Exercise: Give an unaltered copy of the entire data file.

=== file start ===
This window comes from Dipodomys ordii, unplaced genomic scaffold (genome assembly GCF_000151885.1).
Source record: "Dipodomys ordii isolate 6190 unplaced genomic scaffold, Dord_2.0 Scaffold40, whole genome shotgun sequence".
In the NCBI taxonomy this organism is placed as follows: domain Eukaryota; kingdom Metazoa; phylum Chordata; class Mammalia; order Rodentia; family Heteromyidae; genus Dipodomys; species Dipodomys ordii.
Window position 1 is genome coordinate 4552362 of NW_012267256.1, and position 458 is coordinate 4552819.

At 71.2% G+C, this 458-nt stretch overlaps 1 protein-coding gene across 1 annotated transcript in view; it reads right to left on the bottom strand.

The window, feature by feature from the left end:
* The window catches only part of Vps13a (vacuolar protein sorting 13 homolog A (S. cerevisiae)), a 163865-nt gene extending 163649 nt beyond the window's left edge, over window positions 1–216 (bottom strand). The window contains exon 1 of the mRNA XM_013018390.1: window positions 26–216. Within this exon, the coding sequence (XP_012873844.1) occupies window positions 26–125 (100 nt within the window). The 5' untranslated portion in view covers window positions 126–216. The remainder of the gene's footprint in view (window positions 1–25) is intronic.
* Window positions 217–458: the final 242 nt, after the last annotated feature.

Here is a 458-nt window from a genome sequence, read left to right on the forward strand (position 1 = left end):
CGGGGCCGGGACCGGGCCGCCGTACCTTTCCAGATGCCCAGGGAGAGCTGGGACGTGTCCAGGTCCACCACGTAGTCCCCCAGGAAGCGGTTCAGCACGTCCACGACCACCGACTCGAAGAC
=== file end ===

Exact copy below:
This window comes from Dipodomys ordii, unplaced genomic scaffold (genome assembly GCF_000151885.1).
Source record: "Dipodomys ordii isolate 6190 unplaced genomic scaffold, Dord_2.0 Scaffold40, whole genome shotgun sequence".
In the NCBI taxonomy this organism is placed as follows: domain Eukaryota; kingdom Metazoa; phylum Chordata; class Mammalia; order Rodentia; family Heteromyidae; genus Dipodomys; species Dipodomys ordii.
Window position 1 is genome coordinate 4552362 of NW_012267256.1, and position 458 is coordinate 4552819.

At 71.2% G+C, this 458-nt stretch overlaps 1 protein-coding gene across 1 annotated transcript in view; it reads right to left on the bottom strand.

The window, feature by feature from the left end:
* The window catches only part of Vps13a (vacuolar protein sorting 13 homolog A (S. cerevisiae)), a 163865-nt gene extending 163649 nt beyond the window's left edge, over window positions 1–216 (bottom strand). The window contains exon 1 of the mRNA XM_013018390.1: window positions 26–216. Within this exon, the coding sequence (XP_012873844.1) occupies window positions 26–125 (100 nt within the window). The 5' untranslated portion in view covers window positions 126–216. The remainder of the gene's footprint in view (window positions 1–25) is intronic.
* Window positions 217–458: the final 242 nt, after the last annotated feature.

Here is a 458-nt window from a genome sequence, read left to right on the forward strand (position 1 = left end):
CGGGGCCGGGACCGGGCCGCCGTACCTTTCCAGATGCCCAGGGAGAGCTGGGACGTGTCCAGGTCCACCACGTAGTCCCCCAGGAAGCGGTTCAGCACGTCCACGACCACCGACTCGAAGAC